Derek's variant presents a much harder game with less flexibility but perhaps gives a more predictable experience insofar as predicting what other players are able to/ will do. If you have land tiles, you wont need the coin for corn district. If you don't then you must go there to avoid the loss of businesses and VPs.

I agree with the previous poster, the demand for city tiles increases considerably with this variant and the increase of businesses pumps more cash into the game. How that affects balance, I'm not sure.
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Mik Svellov
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jeffinberlin wrote:
And, for the record, it certainly makes more thematic sense. Why can I take an action in a city district when I have no presence there?
Why wouldn't I be able to buy corn from the corn market without living there? Won't they sell to visitors?
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Warren Smith
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Great Dane wrote:
jeffinberlin wrote:
And, for the record, it certainly makes more thematic sense. Why can I take an action in a city district when I have no presence there?
Why wouldn't I be able to buy corn from the corn market without living there? Won't they sell to visitors?
Indeed. I never suspected any thematic disconnect with the rule as written.

Thanks for sharing, Derek.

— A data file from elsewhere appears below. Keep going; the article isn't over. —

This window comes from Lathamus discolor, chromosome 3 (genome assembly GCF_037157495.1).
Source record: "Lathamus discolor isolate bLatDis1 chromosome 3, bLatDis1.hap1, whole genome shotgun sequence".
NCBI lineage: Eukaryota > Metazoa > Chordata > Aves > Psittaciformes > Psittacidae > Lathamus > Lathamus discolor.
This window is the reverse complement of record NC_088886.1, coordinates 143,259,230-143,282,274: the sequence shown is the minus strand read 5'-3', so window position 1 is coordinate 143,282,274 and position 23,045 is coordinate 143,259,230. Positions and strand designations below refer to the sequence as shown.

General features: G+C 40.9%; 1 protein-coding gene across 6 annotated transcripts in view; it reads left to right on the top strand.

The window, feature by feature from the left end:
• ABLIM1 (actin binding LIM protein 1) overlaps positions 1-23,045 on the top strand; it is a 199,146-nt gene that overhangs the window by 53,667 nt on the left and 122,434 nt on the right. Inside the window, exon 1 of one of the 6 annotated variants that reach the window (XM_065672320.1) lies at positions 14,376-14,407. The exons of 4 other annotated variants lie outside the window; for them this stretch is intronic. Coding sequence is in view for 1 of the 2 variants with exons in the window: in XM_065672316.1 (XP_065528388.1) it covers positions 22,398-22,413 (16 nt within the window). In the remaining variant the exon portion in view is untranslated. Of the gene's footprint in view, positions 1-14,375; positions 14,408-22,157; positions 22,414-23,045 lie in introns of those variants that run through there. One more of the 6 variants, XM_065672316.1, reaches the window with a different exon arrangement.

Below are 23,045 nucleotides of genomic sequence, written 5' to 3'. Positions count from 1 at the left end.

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Steve Duff
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I'll bet this error is pretty common, I played my first game at bgg.con this way.
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Derek Carver
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I fully agree that my (incorrect) interpretation of the rule makes the game more challenging and I would not recommend it to newcomers without giving them a warning (which I always do anyway with all of my games). In fact I came unstuck on my first play because I did not put a building in the district where I could buy grain - something that is in short supply early on. But this was our first game so it was a learning experience. Now I know, of course, that I could have bought it anyway!

But, as I mentioned, our incorrect reading of this rule didn't spoil our game at all and, in fact, the group is now divided as to how they want to play it in the future! So you might find it worth giving it a try. We were 5 players incidentally.
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Olivier D.
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Almecho wrote:
The problem would be: The players that don't get a City Action in the first round are handicapped!
- They can not perform special actions (Which you need for Agriculture!!)
- They receive no income -> harder to get city actions next turn!